Caribbean
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Leeward Islands

St. Martin/ St. Maarten is the smallest island in the world under the governance of two countries, France and the Netherlands. St. Martin is the northern side of the island and is the less developed and secluded side of the island. The Dutch side, St Maarten, is more developed with water sports and beach side towns. The two independent regions offer a wonderful mix of the cosmopolitan and traditional Caribbean beaches and traditions.

Anguilla is one of the most elegant islands in the Caribbean: it has been discovered, but not by the masses. The island has maintained a balance of high end developments with strict zoning laws that blend a sophistication with island beauty. The island has world class amenities from a spa treatment at Malliouhana to a Greg Norman designed golf course, there is something on Anguilla for everyone. Saint-Barathelemy, was named by Christopher Columbus after his brother in 1493.

St. Barts has only recently developed a tourism based economy, but the old island charm has remained intact. The island has abundant marine parks and offer plenty of beaches to snorkel and swim. The island has many restaurants, spas, and boutiques to spend the day relaxing. It is not hard to see why the super yacht’s come here every year in force.

St. Kitts and Nevis are like no other islands in the Caribbean, and they are only separated by two miles of crystal clear water. The island is surrounded by coral reefs and wrecks that sit in shallow water that recall its rich history as a sugar producer. St. Kitts is home to a UNESCO World Heritage Site, Brimstone Hill Fortress National Park, the impregnable fortress, which stood as the 'Gibraltar of the West Indies', renowned for its historical, cultural, and architectural significance.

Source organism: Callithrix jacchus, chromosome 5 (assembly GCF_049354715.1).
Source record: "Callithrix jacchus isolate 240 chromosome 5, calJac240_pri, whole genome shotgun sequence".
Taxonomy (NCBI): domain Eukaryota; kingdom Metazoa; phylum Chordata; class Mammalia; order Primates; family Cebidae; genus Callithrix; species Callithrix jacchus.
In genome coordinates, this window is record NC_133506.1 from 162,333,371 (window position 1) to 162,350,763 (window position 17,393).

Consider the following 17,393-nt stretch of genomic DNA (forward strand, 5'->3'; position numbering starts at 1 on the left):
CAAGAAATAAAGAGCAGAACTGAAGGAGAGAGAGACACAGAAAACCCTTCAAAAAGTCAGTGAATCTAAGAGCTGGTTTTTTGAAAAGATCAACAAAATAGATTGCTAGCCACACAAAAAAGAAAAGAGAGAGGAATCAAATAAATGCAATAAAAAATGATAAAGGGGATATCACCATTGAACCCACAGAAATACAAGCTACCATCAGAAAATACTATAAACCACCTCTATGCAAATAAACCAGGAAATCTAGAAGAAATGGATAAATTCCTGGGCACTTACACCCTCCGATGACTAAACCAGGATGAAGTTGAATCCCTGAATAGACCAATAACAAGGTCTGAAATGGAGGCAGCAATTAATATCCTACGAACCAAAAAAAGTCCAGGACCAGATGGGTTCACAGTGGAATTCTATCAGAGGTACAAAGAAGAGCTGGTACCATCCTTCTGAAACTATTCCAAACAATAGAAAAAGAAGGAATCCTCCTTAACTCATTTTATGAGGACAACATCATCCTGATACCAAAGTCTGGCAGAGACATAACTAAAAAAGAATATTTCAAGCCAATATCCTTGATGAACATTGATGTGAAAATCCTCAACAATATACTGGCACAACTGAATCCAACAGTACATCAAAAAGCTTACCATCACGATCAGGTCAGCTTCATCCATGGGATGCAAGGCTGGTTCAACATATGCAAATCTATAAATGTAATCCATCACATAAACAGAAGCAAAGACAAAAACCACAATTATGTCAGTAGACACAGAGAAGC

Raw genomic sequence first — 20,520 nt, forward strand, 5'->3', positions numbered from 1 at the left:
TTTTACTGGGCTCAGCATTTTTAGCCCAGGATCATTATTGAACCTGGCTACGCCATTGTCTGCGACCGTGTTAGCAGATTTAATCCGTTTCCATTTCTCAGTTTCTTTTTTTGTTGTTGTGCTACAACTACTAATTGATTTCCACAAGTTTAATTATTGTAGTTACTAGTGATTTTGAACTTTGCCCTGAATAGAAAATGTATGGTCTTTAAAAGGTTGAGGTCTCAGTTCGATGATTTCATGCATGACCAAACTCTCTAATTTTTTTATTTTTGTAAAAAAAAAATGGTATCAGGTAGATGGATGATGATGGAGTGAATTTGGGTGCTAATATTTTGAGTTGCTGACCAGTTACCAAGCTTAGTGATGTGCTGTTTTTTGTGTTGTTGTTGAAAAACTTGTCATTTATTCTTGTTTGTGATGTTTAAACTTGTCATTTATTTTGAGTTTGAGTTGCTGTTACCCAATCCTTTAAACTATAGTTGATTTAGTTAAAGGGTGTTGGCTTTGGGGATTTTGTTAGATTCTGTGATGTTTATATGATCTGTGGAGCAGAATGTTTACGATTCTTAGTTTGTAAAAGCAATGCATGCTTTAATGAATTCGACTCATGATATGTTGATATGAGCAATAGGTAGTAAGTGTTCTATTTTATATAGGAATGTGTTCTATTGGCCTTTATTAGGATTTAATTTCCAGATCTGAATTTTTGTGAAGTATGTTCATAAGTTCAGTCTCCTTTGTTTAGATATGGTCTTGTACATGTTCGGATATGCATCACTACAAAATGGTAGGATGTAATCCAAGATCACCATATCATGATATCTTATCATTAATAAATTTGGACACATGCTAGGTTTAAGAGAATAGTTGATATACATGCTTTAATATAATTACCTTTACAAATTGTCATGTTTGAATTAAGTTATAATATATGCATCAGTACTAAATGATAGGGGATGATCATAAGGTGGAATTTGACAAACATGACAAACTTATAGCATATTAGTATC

Antigua and Barbuda are unusual in the Caribbean, neither a destination for duty-free shoppers nor a lazy beach resort. They have a rich history that has been preserved and manages to combine history, tourism, and Caribbean laid-back vibe. Antigua and Barbuda have abundant things to do and see and could keep someone captive in day dreams for years.

Guadeloupe blends the best of France, a contemporary infrastructure and fantastic food, with a local culture that locals here are proud of and want to share. Guadeloupe is shaped like a butterfly with Grande-Terre to the east and Basse-Terre to the west is connected by a narrow spit of mangrove. The clear Caribbean water extends from long stretches of beach that surround the island. The island is one of the developed in the Caribbean, but they are still plenty of places to get away from it all on Guadeloupe.